via Beware of the Killer Bikini Wax! - MSN Health & Fitness - Health Topics.
Tuesday, June 30, 2009
A suspicious package which led to an RAF parade being cancelled in Lincolnshire, has turned out to be a phone box air freshener.
A bomb disposal team exploded the black BT device, which was spotted in the red telephone box in Market Place, Boston, by a worried member of the public.
A BT spokesman said air fresheners had been installed in enclosed phone boxes for years without problems.
Boston Borough Council is working with the RAF to rearrange the parade.
The BT spokesman said: "We do put air fresheners in some phone boxes - we like to make the environment as pleasant as possible for people using a payphone to make a call.
"Some people have been known to use phone boxes for reasons other than wanting to phone someone.
"We site the air fresheners discreetly so they don't get vandalised."
A spokesman for Lincolnshire Police said: "We had no idea what it was, it was something we'd never encountered before."
via BBC NEWS | UK | England | Lincolnshire | Air freshener disrupts RAF parade.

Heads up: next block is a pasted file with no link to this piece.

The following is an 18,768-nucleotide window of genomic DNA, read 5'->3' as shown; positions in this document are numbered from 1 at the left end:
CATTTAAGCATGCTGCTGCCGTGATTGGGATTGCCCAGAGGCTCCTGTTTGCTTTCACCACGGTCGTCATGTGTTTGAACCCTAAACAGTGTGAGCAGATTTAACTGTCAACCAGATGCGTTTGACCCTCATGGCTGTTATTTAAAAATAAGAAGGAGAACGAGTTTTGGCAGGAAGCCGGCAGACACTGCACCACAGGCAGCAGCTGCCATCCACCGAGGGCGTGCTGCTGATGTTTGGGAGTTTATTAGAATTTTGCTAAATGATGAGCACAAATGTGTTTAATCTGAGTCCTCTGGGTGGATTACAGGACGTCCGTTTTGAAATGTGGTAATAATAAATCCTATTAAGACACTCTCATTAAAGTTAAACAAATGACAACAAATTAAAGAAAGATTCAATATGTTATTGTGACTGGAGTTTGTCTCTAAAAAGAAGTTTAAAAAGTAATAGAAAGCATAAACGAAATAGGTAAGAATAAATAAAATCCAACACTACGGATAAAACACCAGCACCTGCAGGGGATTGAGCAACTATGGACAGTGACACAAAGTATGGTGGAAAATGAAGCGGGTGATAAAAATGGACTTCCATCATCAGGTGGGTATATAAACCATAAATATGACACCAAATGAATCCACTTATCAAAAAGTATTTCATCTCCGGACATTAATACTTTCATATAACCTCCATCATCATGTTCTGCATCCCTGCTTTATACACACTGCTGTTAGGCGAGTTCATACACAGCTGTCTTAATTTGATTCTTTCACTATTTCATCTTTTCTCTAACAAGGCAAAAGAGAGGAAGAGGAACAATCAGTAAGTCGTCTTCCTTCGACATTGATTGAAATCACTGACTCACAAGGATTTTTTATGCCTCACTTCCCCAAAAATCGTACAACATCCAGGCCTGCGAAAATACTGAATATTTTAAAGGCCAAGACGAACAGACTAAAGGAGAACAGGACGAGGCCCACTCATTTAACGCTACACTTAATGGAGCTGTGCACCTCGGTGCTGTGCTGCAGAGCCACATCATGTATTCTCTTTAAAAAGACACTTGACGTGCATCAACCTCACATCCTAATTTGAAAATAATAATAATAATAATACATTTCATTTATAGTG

When in doubt, blow it up, eh? A sensible policy. Yes, completely sane.
Michael Jackson's death could have been caused by grapefruit juice – at least that's one of the more bizarre theories circulating on the web.
The singer was, on the advice of a nutritionist, drinking up to 2litres a day of a grapefruit-rich smoothie for three weeks while he rehearsed for his London concerts.
He is also rumoured to have been addicted to the narcotic painkiller pethidine.
But grapefruit juice contains a substance which stops the liver breaking down pethidine into safe by-products, meaning Jacko could have been unaware a lethal dose of the drug was building up in his blood. This inadvertent overdose would also explain why his breathing was reported to have slowed before his death and tie in with his cause of death, a heart attack.
via Did grapefruit juice kill Michael Jackson? | Metro.co.uk.
Monday, June 29, 2009
Criminals of all kinds are digging tunnels along the U.S. border at a fast and furious pace. Of every tunnel ever discovered by U.S. border patrol agents, 60 percent have been found in the last three years. Agents spot a new one every month.